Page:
From the headnote to our “Garden and Gun Cocktail” (bourbon-based, with lemon-inflected watermelon rind preserves) in The Lee Bros. Southern Cookbook (WW Norton, 2006), page 52:
“Charleston once had its own version of Studio 54, called the King Street Garden and Gun Club, founded by Richard Robison. A producer at the Spoleto Festival USA, the performing arts festival that takes over the town each year in late May and early June, Robison opened the Garden and Gun (which was all anyone ever called it) primarily as a place for the baritones and ballerinas from out of town to unwind after their shows, but the nightspot attracted a large local following, too. Although the Garden and Gun lasted only from 1976 (the founding of the Spoleto Festival) until 1981, the bar was deeply influential, and even today many Charlestonians claim it was the first bar in the city where people of all races and sexual orientations felt comfortable dancing together. We still hear people of a certain age waxing nostalgic about the dance scene at the Garden and Gun. There was never anything like it before, they tell us, and there hasn’t been anything quite like it since.
We were far from drinking age during the Garden and Gun’s heyday, but the phrase always captivated us for the way it effortlessly welds together two concepts that seem so at odds, the twee domesticity of “garden” and the frightening brawn of “gun.” It was only as we grew older that we realized it captures one aspect of Charleston’s soul: a little bit courtly and a little bit country. It’s a quality perhaps best articulated by one of Ted’s contemporaries at a debutante party. “Don’t you just love deb season?” said the young rake, taking a long slug of a gin and tonic. “Just change out of your camo [camouflage], and into your tuxedo.”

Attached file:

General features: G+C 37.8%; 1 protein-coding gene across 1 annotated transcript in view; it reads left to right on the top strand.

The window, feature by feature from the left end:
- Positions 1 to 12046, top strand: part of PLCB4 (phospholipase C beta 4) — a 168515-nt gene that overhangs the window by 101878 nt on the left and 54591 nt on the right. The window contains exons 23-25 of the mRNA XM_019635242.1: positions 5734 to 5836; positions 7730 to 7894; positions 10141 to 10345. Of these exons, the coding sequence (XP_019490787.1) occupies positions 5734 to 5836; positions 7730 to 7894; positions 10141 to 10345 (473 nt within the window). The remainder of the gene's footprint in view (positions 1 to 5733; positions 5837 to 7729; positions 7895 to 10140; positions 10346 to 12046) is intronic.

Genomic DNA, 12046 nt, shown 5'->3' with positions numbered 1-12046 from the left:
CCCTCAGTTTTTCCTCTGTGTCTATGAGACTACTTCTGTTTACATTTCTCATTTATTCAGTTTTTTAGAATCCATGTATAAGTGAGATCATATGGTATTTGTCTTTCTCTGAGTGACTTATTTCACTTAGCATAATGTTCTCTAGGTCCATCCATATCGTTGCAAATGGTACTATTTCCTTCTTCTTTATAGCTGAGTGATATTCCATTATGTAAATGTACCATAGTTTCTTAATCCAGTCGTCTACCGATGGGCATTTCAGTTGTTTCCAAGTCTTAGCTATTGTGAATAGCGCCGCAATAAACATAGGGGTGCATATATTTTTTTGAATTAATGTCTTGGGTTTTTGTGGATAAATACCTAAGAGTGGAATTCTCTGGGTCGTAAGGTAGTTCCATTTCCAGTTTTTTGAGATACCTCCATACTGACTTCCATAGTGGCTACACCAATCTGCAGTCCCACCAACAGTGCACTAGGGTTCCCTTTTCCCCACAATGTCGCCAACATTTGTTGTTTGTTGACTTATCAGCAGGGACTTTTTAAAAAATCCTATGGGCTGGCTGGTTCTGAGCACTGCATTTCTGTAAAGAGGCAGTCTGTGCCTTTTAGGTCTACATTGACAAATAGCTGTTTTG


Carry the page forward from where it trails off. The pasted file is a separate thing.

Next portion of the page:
In this cocktail, the bourbon is the gun; the watermelon rind preserves, which is basically a simple syrup infused with lemon, ginger, and the cucumber-y freshness of watermelon rind, is the garden.